"Better than The Beatles?"

When Led Zeppelin was recently feted at the 35th Kennedy Center Honors by President Obama himself, I thought it was a fitting tribute to a mega-talented band. But I was surprised when actor Jack Black introduced them as “the greatest rock and roll band of all time, better than the Beatles.” Hmmm, I thought. By WHAT criteria?

If we start by comparing the musical, cultural, and commercial impact of Zeppelin and The Beatles, it’s nolo contendere. The Beatles reinvented the sound and look of rock & roll, ravaged the pop music hit parade, spearheaded the “British Invasion” of America in the mid-60s (that made the subsequent existence of bands like Led Zeppelin possible), upended fashion, and—even with poor financial management—became so fabulously wealthy overnight that they inspired thousands to consider rock & roll AS A CAREER!

It’s no surprise that there have been thousands of books written about the Fab Four and hundreds of college courses devoted exclusively to The Beatles and their music. They have been listed as the Greatest Artist of All Time by Rolling Stone and VH1, been hailed as the Best Rock Band Ever by MSNBC.com, and had four of their albums (none for Zeppelin) listed in the top 10 of the 500 Greatest Albums of All Time by Rolling Stone—who based their picks on a poll of selected rock musicians, critics, and industry figures. I’ve seen dozens of similar lists by music critics, almost all of whom have chosen The Beatles first in categories of best artist, best band, or best album.

But I suspect Jack Black—and a handful of other musicians who have made the same claim about Zeppelin—were talking about more narrow musical criteria.

So, let’s break it down further. We can concede that Zeppelin were more dynamic performers and more accomplished instrumental virtuosi, but The Beatles had an overwhelming edge as songwriters (the most successful ever?), vocalists, and arrangers—with a total command of the art of record production. And the public response to the records of each? While Led Zeppelin has sold a very respectable three hundred million units, The Beatles have sold over a billion units, more than any other musical act in history.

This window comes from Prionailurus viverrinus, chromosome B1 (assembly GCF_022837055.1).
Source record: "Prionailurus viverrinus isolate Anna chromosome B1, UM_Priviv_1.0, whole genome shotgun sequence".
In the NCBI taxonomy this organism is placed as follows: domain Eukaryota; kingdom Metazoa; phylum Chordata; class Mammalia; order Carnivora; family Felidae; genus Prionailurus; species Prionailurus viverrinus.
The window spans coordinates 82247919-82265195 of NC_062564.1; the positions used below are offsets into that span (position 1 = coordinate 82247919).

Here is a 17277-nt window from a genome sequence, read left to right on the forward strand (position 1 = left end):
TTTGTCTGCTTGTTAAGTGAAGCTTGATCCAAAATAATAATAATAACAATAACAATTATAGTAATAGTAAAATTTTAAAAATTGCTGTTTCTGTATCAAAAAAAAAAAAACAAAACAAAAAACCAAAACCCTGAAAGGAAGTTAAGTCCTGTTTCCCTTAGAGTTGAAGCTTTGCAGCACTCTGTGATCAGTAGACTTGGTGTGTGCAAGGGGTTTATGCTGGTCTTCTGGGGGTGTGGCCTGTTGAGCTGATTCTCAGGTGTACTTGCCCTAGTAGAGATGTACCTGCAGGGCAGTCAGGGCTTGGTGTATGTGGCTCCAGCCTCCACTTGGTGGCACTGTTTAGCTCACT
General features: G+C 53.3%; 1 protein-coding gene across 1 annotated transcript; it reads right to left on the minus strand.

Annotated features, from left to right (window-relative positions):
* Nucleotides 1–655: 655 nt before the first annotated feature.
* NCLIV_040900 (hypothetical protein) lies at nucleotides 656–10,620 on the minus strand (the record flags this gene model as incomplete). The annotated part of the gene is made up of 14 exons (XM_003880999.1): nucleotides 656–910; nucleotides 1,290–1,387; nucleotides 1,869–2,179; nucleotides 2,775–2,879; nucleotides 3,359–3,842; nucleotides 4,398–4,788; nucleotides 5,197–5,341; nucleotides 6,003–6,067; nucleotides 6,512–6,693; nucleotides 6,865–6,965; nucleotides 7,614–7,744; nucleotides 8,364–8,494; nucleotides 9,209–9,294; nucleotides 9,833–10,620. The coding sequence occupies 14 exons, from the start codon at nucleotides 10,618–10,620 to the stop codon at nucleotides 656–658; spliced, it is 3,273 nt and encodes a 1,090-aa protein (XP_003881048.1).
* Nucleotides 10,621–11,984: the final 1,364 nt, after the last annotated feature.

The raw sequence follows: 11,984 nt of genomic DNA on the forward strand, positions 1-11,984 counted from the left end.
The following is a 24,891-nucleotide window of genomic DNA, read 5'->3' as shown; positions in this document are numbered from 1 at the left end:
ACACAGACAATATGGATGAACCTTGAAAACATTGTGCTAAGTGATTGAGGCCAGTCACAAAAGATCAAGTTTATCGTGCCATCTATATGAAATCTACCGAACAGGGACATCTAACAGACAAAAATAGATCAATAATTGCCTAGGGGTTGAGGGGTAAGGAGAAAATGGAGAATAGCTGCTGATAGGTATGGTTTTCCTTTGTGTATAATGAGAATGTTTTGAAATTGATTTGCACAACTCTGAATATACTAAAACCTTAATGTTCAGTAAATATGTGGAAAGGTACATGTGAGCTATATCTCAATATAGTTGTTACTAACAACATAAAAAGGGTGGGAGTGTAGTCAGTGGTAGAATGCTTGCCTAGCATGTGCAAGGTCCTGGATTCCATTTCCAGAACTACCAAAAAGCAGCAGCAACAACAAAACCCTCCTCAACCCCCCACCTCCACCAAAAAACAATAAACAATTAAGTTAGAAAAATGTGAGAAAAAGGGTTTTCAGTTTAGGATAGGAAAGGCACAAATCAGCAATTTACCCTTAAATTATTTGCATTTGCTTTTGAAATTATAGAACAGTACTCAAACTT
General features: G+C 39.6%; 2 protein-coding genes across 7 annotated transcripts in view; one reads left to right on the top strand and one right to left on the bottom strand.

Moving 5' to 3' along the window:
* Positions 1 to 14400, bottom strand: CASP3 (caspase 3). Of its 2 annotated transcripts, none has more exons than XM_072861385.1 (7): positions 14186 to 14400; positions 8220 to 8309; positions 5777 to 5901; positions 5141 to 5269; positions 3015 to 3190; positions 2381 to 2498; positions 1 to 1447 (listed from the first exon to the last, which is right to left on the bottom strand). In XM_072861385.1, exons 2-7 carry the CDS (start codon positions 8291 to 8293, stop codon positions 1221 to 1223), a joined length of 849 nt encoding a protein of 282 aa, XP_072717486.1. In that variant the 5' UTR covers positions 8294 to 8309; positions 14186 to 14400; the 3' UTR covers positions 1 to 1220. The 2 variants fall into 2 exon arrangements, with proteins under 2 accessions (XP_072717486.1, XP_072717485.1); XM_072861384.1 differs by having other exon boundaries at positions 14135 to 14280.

Nothing the matter with Zeppelin though. They were excellent hard rock players and performers (Jimmy Page ranks with the best), who crafted boldly imaginative songs and arrangements that showcased dazzling proto-metal wizardry. Give them their props for influencing generations of head-banging heavy metal bands right up to the present—for better or worse.


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11 Comments

  1. To say one act is better than another is simply sloppy talk. It would be more accurate to say "I like this act better".

    I've been in music and in love with music my entire life, and what I've found is that there is no "greatest". But there are artists and acts of which I can say there's no one better. And I'd say that of both the Beatles and Led Zeppelin.

  2. I notice when they made "It Might Get Loud" they had the lead guitarist from Zeppelin, and not the lead guitarist from the Beatles. Must be proof, that. Oh; wait; George was dead by then.

    I'm a HUGE Zeppelin fan, but I'd be hard pressed to make any claim about Zep being anything-er than the Beatles, except more frequently louder.

    Not that I have the remotest interest in what comes out of Jack Black's face, but I do know that I'm much given to chucking rocks into the bushes, verbally, to see what flies out. It's fun, often educational.

  3. I think you're both telling me that talking about who's better/greater is chucking rocks into bushes. But I love to explore people's criteria for what makes a band "better."